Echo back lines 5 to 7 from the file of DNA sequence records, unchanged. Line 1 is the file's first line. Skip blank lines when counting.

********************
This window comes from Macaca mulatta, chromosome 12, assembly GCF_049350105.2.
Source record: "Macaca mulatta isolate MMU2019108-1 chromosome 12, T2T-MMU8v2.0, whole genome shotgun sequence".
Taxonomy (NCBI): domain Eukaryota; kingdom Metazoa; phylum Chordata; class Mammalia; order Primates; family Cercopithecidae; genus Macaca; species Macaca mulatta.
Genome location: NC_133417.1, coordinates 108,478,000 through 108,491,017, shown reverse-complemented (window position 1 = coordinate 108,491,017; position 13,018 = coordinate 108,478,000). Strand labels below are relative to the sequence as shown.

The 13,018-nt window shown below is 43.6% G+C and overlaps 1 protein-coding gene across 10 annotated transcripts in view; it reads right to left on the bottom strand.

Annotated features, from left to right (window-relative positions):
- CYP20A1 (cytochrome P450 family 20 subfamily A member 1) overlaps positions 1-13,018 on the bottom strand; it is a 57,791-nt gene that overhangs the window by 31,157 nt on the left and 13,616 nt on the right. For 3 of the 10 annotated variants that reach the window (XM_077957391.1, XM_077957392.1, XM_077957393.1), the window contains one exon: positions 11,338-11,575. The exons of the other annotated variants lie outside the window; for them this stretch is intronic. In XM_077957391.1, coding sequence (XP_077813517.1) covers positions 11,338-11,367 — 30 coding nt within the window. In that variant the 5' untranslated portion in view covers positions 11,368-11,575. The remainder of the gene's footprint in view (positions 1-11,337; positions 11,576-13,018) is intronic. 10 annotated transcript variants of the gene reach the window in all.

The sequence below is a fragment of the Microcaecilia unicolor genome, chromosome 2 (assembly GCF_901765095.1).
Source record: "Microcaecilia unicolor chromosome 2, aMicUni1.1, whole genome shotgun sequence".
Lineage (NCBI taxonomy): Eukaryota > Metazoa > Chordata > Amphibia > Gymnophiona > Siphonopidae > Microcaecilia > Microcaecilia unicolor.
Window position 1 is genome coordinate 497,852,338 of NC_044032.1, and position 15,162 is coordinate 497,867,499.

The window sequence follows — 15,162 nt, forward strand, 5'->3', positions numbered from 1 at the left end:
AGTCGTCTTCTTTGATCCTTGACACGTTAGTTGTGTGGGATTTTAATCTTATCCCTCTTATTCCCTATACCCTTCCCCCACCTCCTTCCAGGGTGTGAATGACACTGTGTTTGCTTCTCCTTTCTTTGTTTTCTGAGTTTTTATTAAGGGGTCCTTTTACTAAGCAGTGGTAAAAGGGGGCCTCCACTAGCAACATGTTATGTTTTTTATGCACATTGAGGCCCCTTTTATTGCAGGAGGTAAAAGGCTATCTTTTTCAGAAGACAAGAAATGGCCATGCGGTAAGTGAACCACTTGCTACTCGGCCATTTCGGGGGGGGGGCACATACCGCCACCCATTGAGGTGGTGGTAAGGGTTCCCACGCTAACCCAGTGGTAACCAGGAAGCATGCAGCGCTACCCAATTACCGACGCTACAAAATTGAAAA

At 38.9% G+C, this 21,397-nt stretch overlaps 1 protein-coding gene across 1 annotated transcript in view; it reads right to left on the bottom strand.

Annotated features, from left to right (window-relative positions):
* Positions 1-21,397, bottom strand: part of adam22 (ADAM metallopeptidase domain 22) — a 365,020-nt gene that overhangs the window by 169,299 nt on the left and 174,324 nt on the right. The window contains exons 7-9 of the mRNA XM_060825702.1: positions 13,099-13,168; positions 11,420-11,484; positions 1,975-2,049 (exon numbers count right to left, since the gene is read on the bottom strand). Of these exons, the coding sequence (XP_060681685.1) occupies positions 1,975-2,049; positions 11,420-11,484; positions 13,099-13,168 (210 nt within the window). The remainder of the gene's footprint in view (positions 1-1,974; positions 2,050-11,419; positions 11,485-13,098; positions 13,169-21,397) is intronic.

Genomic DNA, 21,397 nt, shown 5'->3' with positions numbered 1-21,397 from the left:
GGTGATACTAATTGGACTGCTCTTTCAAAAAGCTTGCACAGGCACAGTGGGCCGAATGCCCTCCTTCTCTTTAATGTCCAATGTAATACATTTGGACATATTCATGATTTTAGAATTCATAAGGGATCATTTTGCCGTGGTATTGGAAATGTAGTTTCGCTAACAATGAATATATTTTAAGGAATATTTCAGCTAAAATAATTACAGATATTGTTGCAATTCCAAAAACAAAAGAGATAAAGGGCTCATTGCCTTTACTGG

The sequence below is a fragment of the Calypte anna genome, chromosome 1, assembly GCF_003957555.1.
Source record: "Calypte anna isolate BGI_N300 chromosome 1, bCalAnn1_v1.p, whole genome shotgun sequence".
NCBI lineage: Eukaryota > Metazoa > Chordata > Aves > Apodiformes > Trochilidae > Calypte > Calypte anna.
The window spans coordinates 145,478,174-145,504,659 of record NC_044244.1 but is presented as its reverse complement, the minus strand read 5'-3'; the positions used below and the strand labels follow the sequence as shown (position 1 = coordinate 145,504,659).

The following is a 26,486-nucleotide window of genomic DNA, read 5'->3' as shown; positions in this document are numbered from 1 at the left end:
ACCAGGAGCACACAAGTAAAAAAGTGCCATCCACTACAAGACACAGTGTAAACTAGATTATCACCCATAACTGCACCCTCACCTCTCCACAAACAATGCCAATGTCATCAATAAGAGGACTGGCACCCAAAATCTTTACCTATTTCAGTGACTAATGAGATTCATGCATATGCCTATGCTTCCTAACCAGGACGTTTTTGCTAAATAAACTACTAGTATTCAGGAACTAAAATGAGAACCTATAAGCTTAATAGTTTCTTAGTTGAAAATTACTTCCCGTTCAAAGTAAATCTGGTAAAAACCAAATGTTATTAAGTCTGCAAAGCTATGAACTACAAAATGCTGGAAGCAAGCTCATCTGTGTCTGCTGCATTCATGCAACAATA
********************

The 13,018-nt window shown below is 43.6% G+C and overlaps 1 protein-coding gene across 10 annotated transcripts in view; it reads right to left on the bottom strand.

Annotated features, from left to right (window-relative positions):
- CYP20A1 (cytochrome P450 family 20 subfamily A member 1) overlaps positions 1-13,018 on the bottom strand; it is a 57,791-nt gene that overhangs the window by 31,157 nt on the left and 13,616 nt on the right. For 3 of the 10 annotated variants that reach the window (XM_077957391.1, XM_077957392.1, XM_077957393.1), the window contains one exon: positions 11,338-11,575. The exons of the other annotated variants lie outside the window; for them this stretch is intronic. In XM_077957391.1, coding sequence (XP_077813517.1) covers positions 11,338-11,367 — 30 coding nt within the window. In that variant the 5' untranslated portion in view covers positions 11,368-11,575. The remainder of the gene's footprint in view (positions 1-11,337; positions 11,576-13,018) is intronic. 10 annotated transcript variants of the gene reach the window in all.